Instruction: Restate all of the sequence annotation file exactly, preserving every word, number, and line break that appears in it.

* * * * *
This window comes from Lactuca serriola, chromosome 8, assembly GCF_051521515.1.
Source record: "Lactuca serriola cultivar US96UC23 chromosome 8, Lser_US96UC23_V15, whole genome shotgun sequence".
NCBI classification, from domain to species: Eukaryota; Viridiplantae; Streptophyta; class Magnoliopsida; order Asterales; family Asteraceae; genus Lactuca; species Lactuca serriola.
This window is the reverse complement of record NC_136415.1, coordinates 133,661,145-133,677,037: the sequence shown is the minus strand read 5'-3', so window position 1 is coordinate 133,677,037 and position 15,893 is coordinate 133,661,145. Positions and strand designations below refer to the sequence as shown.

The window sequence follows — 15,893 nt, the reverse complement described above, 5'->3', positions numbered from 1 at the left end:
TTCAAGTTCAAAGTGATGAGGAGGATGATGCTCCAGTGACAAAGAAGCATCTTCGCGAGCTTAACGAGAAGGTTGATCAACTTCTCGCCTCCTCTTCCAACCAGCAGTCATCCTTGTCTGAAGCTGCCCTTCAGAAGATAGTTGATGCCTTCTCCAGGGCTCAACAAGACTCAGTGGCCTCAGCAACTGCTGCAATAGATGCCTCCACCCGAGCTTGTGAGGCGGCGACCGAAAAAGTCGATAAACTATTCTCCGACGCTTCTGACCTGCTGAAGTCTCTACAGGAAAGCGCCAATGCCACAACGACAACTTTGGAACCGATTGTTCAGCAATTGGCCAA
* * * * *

This window comes from Lactuca serriola, chromosome 8, assembly GCF_051521515.1.
Source record: "Lactuca serriola cultivar US96UC23 chromosome 8, Lser_US96UC23_V15, whole genome shotgun sequence".
NCBI classification, from domain to species: Eukaryota; Viridiplantae; Streptophyta; class Magnoliopsida; order Asterales; family Asteraceae; genus Lactuca; species Lactuca serriola.
This window is the reverse complement of record NC_136415.1, coordinates 133,661,145-133,677,037: the sequence shown is the minus strand read 5'-3', so window position 1 is coordinate 133,677,037 and position 15,893 is coordinate 133,661,145. Positions and strand designations below refer to the sequence as shown.

The window sequence follows — 15,893 nt, the reverse complement described above, 5'->3', positions numbered from 1 at the left end:
TTCAAGTTCAAAGTGATGAGGAGGATGATGCTCCAGTGACAAAGAAGCATCTTCGCGAGCTTAACGAGAAGGTTGATCAACTTCTCGCCTCCTCTTCCAACCAGCAGTCATCCTTGTCTGAAGCTGCCCTTCAGAAGATAGTTGATGCCTTCTCCAGGGCTCAACAAGACTCAGTGGCCTCAGCAACTGCTGCAATAGATGCCTCCACCCGAGCTTGTGAGGCGGCGACCGAAAAAGTCGATAAACTATTCTCCGACGCTTCTGACCTGCTGAAGTCTCTACAGGAAAGCGCCAATGCCACAACGACAACTTTGGAACCGATTGTTCAGCAATTGGCCAA